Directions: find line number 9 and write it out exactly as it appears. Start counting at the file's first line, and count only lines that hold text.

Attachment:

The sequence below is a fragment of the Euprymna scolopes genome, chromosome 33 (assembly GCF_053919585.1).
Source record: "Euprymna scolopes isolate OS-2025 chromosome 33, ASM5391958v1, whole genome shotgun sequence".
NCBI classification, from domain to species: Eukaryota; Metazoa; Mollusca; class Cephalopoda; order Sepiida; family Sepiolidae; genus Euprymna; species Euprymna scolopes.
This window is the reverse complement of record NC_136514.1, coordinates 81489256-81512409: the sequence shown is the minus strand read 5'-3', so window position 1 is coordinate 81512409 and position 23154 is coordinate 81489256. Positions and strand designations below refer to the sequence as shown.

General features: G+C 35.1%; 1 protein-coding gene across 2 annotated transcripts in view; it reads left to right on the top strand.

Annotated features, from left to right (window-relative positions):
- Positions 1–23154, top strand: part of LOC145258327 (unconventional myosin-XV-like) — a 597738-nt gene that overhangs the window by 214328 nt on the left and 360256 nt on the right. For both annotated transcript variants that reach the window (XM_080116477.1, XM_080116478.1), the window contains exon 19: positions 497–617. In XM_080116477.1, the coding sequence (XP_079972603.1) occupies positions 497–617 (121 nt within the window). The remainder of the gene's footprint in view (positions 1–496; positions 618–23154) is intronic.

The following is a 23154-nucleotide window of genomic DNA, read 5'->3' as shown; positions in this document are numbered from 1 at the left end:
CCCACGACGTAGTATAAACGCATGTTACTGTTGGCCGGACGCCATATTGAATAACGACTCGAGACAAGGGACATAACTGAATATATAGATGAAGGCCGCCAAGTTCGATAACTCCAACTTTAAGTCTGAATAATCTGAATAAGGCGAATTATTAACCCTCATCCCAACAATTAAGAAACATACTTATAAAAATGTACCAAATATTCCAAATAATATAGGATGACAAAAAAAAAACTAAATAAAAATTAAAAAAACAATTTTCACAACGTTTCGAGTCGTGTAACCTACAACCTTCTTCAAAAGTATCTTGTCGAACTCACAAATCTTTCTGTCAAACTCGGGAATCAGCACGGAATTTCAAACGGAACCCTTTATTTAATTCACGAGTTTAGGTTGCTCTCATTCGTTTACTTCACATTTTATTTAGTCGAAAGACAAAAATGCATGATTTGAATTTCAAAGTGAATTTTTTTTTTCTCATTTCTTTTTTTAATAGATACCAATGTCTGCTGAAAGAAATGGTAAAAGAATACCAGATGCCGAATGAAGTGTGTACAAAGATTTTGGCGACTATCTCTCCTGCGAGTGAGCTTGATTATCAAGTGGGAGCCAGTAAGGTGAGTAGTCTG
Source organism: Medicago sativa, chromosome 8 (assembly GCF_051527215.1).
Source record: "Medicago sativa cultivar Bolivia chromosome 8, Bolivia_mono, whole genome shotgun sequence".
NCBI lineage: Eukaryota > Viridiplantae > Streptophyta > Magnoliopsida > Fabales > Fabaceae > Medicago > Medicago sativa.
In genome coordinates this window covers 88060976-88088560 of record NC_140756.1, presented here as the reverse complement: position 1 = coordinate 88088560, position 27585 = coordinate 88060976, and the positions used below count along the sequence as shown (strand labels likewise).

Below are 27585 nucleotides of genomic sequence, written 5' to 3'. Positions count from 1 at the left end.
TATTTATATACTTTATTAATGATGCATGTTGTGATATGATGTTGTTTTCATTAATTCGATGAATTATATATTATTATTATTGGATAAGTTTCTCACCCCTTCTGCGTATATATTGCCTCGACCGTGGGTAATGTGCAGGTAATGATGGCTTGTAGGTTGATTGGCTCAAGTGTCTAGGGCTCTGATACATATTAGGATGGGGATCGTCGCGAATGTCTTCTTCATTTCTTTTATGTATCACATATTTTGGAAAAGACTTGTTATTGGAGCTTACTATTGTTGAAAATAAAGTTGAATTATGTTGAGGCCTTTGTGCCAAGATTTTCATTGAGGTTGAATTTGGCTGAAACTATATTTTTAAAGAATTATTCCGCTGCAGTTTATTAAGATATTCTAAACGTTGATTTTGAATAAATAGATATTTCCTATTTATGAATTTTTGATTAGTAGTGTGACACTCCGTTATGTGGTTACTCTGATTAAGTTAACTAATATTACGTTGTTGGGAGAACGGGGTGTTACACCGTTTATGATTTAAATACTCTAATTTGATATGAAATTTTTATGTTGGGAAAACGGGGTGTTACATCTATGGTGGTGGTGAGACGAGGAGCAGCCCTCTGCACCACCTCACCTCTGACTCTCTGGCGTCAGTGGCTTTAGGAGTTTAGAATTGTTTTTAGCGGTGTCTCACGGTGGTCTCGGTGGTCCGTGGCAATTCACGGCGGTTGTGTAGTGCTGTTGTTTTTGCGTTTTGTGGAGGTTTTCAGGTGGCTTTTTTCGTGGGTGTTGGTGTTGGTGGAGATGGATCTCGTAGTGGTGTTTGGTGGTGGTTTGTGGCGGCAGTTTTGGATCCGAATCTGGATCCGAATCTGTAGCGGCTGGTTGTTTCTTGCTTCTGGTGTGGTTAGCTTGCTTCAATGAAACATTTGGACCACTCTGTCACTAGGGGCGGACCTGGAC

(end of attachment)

CCCACGACGTAGTATAAACGCATGTTACTGTTGGCCGGACGCCATATTGAATAACGACTCGAGACAAGGGACATAACTGAATATATAGATGAAGGCCGCCAAGTTCGATAACTCCAACTTTAAGTCTGAATAATCTGAATAAGGCGAATTATTAACCCTCATCCCAACAATTAAGAAACATACTTATAAAAATGTACCAAATATTCCAAATAATATAGGATGACAAAAAAAAAACTAAATAAAAATTAAAAAAACAATTTTCACAACGTTTCGAGTCGTGTAACCTACAACCTTCTTCAAAAGTATCTTGTCGAACTCACAAATCTTTCTGTCAAACTCGGGAATCAGCACGGAATTTCAAACGGAACCCTTTATTTAATTCACGAGTTTAGGTTGCTCTCATTCGTTTACTTCACATTTTATTTAGTCGAAAGACAAAAATGCATGATTTGAATTTCAAAGTGAATTTTTTTTTTCTCATTTCTTTTTTTAATAGATACCAATGTCTGCTGAAAGAAATGGTAAAAGAATACCAGATGCCGAATGAAGTGTGTACAAAGATTTTGGCGACTATCTCTCCTGCGAGTGAGCTTGATTATCAAGTGGGAGCCAGTAAGGTGAGTAGTCTG